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Abuse of Process

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An insightful conversation is shaping up between two gifted commentators on American government and culture.

The first is David Brooks, a moderate intellectual who is supposed to be the conservative columnist for the New York Times. He is in fact right wing only in comparison to the Times' other columnists.

His article Friday, "The Responsibility Deficit," was particularly perceptive. Brooks' lede:

One of the oddities of the current moment is that the country wants a radical change in government but not a radical change in policy.

On the one hand, voters are completely disgusted with Washington. On the other hand, they have not changed their fundamental views on the issues.

For Brooks' entire column, click here. It is incisive social commentary, not a political tract. Brooks quotes at length from articles by Philip K. Howard, a lawyer and founder of the nonprofit think tank Common Good. Howard writes eloquently about the deficiencies of America's legal system, which limits peoples' freedom to make decisions or to take action because of their justified fear of litigation.

Howard has explored this problem in depth in three books: The Death of Common Sense, The Collapse of the Common Good, and Life Without Lawyers. This Sunday in The Daily Beast, the online journal of opinion founded by Tina Brown, former editor of Vanity Fair and the New Yorker, Howard published his succinct prescription for the nation's ills in a blog post entitled "Manifesto for a New Politics." Howard explains:

Government is broken. It spends money we don't have, takes no responsibility for the future, and suffocates daily freedoms under a thickening blanket of unnecessary bureaucracy and litigation.

Both the Democratic and Republican parties area to blame. Instead of appealing to our better nature, they promise short-term self-interest of continued entitlements or lower taxes. Instead of leadership for a responsible society, they attack each other with partisan half-truths, oblivious to the critical need to change course.

Changing leaders is not enough. Decades of accumulated law and bureaucracy have made it impossible for anyone to use common sense. New leaders come to Washington and immediately get stuck in the bureaucratic goo...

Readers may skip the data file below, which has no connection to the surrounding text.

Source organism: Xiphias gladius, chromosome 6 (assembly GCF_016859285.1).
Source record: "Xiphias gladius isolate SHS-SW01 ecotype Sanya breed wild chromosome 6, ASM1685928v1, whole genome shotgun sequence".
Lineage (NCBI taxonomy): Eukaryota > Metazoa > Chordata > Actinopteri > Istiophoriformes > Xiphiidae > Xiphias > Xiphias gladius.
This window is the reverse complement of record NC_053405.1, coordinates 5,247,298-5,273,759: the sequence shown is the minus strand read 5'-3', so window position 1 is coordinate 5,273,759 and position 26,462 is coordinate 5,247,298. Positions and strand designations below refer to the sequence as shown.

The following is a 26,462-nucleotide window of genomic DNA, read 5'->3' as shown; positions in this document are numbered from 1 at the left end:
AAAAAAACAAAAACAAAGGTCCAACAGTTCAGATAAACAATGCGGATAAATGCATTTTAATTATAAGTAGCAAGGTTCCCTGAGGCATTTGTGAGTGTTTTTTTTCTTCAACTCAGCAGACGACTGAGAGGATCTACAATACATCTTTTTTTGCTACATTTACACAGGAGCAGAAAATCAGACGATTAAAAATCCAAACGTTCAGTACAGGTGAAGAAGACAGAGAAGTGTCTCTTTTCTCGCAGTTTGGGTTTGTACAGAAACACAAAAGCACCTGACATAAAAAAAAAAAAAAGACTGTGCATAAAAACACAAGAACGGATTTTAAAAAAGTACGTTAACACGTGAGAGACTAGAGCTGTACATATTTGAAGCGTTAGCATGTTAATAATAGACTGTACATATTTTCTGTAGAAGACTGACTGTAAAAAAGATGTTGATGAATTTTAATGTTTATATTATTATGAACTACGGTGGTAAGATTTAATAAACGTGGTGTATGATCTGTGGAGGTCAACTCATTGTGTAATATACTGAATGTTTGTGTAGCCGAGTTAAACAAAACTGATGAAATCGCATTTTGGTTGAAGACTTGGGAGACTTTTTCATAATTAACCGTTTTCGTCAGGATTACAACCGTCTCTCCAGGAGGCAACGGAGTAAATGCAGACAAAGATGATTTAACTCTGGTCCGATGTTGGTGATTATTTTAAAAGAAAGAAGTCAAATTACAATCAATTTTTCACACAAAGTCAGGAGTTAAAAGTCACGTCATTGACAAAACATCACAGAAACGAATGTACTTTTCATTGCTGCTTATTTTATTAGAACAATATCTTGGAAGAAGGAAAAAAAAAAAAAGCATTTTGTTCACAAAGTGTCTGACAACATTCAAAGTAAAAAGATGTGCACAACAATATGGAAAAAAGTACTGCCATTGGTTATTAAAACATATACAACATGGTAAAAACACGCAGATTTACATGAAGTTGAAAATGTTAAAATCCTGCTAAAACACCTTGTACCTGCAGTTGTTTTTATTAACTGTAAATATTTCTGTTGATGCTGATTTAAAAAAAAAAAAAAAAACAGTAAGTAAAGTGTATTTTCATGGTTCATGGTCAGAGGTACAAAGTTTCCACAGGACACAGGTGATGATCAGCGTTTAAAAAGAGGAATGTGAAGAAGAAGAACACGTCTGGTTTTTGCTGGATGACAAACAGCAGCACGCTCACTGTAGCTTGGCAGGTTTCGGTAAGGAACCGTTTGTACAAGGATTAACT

You can read the entire article, which is not long, by clicking here. It is important to be aware of his five-point agenda, from which we quote the principles.

1. Clean out the stables of government.

2. Radically simplify law.

3. Push responsibility down to local organizations.

4. Restore boundaries to lawsuits.

5. Revive accountability for public employees.

We agree enthusiastically with the principles Howard proposes and Brooks illuminates. How to achieve them, however, is a much more difficult matter. These goals can be accomplished through the political system, or through revolution. We do not advocate revolution, at least not in this country. Therefore we go to the political system. Unfortunately, politics is wired to protect incumbents and frustrate challengers. It is at its strongest not in making progress but in defending its own privileges and advantages. The web of protection includes not only office holders, but the contributors that support them, acting of course for the donors' own benefit.

We then reach the question: How to proceed to accomplish all, or any, of these just and rational goals? How can one pierce the armor of self-interest that protects the privileged, those who wish to become privileged, and the lawyers who will either defend or attack, depending on who pays them?

These questions obviously cannot be answered in an afternoon. We invite our readers to make suggestions as to how these peaks can be scaled. Is political action the answer, or are these goals quixotic and the causes lost before they are attempted? Is economic collapse necessary before the system can be changed? Even if we elect a new President, how can we believe that he or she will keep their pledges, especially since some of them are likely to contradict others?

David Brooks and Philip Howard are sensible, public spirited men, in the moderate tradition of thought. They see a declining culture, and they offer goals which, if reached, would enhance the social contract. The next step is to get started on trying to achieve them. Nonetheless, the old question arises, first expressed in ancient Greece by Aesop, cited by Lord Gray in Scotland in the late 15th century, and repeated as part of the modern Midrash as Rule 17-C:

"WHO WILL BELL THE CAT?"